Mereology

Theory of parts and the whole concern both formal and material ontologies. It pertains to the former as a pure theory of independence and non-independence, and to the latter as regards the particular laws of non-independence that apply in the various ontological regions.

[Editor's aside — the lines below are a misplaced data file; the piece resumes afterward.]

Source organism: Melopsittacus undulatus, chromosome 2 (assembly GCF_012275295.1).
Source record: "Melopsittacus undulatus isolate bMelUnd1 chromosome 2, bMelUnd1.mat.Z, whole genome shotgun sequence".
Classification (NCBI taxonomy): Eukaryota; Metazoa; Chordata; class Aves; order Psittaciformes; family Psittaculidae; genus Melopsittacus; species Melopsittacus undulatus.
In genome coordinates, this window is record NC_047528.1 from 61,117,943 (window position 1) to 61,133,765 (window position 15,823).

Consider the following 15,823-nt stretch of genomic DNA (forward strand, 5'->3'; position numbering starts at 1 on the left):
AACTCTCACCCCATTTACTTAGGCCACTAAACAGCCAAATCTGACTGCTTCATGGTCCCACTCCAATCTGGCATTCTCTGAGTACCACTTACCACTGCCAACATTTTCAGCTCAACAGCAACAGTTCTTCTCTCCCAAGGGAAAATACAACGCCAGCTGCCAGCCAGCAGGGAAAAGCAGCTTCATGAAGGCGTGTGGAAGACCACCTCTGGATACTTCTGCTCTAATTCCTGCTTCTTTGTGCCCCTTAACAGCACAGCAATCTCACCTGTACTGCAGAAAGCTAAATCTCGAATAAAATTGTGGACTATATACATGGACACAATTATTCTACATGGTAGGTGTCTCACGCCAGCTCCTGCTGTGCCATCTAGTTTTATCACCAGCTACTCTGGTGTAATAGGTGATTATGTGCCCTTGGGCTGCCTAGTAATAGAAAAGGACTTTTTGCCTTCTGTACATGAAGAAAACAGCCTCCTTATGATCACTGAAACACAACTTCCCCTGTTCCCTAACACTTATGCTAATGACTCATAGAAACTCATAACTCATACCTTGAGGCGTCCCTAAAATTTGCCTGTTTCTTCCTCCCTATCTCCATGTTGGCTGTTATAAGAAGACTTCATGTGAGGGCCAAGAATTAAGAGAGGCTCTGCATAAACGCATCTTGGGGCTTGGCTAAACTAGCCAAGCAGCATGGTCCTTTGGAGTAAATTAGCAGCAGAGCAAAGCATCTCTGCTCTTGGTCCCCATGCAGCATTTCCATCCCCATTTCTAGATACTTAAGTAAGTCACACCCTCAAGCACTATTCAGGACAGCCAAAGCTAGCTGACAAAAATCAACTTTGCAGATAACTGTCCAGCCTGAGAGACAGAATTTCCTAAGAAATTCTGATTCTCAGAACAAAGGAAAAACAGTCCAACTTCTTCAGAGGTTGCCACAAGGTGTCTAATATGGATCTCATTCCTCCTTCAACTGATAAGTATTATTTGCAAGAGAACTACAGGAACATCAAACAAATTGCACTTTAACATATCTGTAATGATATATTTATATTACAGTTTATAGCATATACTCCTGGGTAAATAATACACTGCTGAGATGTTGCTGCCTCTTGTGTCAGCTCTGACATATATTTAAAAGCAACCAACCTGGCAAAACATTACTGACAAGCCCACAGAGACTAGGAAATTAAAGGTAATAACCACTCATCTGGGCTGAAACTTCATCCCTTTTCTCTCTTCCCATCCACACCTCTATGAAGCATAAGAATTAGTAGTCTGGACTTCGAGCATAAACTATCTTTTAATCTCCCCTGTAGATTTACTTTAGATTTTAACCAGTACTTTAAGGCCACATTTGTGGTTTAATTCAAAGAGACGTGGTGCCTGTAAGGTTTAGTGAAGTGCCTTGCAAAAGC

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Mereologies are generally classified into extensional and intensional, where the former are ontologically monistic: every object that exists is an object; the parts of objects are objects; and the compositions of objects are objects as well. This is the position put forward by Stanisław Leśniewski, who starts from his definition of ontology where he gives formal definition of the concept of ‘object’ and then extends it in his concert of mereology based on the concept of being a ‘proper part of’, then developing it further in his theory of space and time. Intensional mereologies, by contrast distinguish the parts of an entity into independent and non-independent parts. The former are termed ‘pieces’, and they are those that effectively assume the denomination ‘part’, while the latter are called ‘moments’. From an ontological point of view, parts are objects in the same sense that the entities of which they are parts are objects. Moments have a different ontological valence. they are secondary objectualities and solely in the translated and subjective sense. Which, however, do not mean arbitrary. Note the formulation employed by Husserl, who speaks of the independence of parts and the non-independence of moments, not of independence and dependence. The difference is a subtle one, but it is deliberately introduced. The reason for it resides in Husserl’s mathematical training, where the use of negation is that these cases signify that equality is possible. where a is said to be not greater than b, this means that a is less than b or is equal to b. Translated into the present scenario, when one says that a is non-independent of b, the intention is to say that a is dependent on b or that a is equal to b. Moments, may therefore be equal to the whole of which they are moments, where, however, the concept of equality should be understood in the sense of indiscernibility. The possible indiscernibility of the moments from the whole should not be confused with the possible identity of the part with the whole. A part may even be the whole itself, whereas the moment can at most coincide with the whole; or it may be indiscernible from the whole, but is nonetheless distinct from it.

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